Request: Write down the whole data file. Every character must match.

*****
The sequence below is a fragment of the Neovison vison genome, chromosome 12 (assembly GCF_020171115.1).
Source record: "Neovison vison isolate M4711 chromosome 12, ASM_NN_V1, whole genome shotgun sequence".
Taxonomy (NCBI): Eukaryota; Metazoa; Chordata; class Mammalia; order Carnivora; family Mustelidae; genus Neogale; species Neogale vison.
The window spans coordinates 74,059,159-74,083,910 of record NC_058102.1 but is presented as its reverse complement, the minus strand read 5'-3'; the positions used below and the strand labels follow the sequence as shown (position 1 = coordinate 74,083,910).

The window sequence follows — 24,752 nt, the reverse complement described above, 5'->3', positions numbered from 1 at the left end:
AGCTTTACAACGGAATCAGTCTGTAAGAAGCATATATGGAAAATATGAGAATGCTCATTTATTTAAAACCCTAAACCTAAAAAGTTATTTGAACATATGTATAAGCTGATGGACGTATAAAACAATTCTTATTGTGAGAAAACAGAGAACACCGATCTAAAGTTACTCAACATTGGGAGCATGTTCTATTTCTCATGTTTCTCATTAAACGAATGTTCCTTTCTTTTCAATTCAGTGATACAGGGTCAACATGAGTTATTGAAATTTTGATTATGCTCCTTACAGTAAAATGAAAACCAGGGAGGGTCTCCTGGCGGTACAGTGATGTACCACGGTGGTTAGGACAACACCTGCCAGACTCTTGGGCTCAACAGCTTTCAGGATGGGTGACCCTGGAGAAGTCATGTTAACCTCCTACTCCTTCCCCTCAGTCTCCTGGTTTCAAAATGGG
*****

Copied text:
The sequence below is a fragment of the Neovison vison genome, chromosome 12 (assembly GCF_020171115.1).
Source record: "Neovison vison isolate M4711 chromosome 12, ASM_NN_V1, whole genome shotgun sequence".
Taxonomy (NCBI): Eukaryota; Metazoa; Chordata; class Mammalia; order Carnivora; family Mustelidae; genus Neogale; species Neogale vison.
The window spans coordinates 74,059,159-74,083,910 of record NC_058102.1 but is presented as its reverse complement, the minus strand read 5'-3'; the positions used below and the strand labels follow the sequence as shown (position 1 = coordinate 74,083,910).

The window sequence follows — 24,752 nt, the reverse complement described above, 5'->3', positions numbered from 1 at the left end:
AGCTTTACAACGGAATCAGTCTGTAAGAAGCATATATGGAAAATATGAGAATGCTCATTTATTTAAAACCCTAAACCTAAAAAGTTATTTGAACATATGTATAAGCTGATGGACGTATAAAACAATTCTTATTGTGAGAAAACAGAGAACACCGATCTAAAGTTACTCAACATTGGGAGCATGTTCTATTTCTCATGTTTCTCATTAAACGAATGTTCCTTTCTTTTCAATTCAGTGATACAGGGTCAACATGAGTTATTGAAATTTTGATTATGCTCCTTACAGTAAAATGAAAACCAGGGAGGGTCTCCTGGCGGTACAGTGATGTACCACGGTGGTTAGGACAACACCTGCCAGACTCTTGGGCTCAACAGCTTTCAGGATGGGTGACCCTGGAGAAGTCATGTTAACCTCCTACTCCTTCCCCTCAGTCTCCTGGTTTCAAAATGGG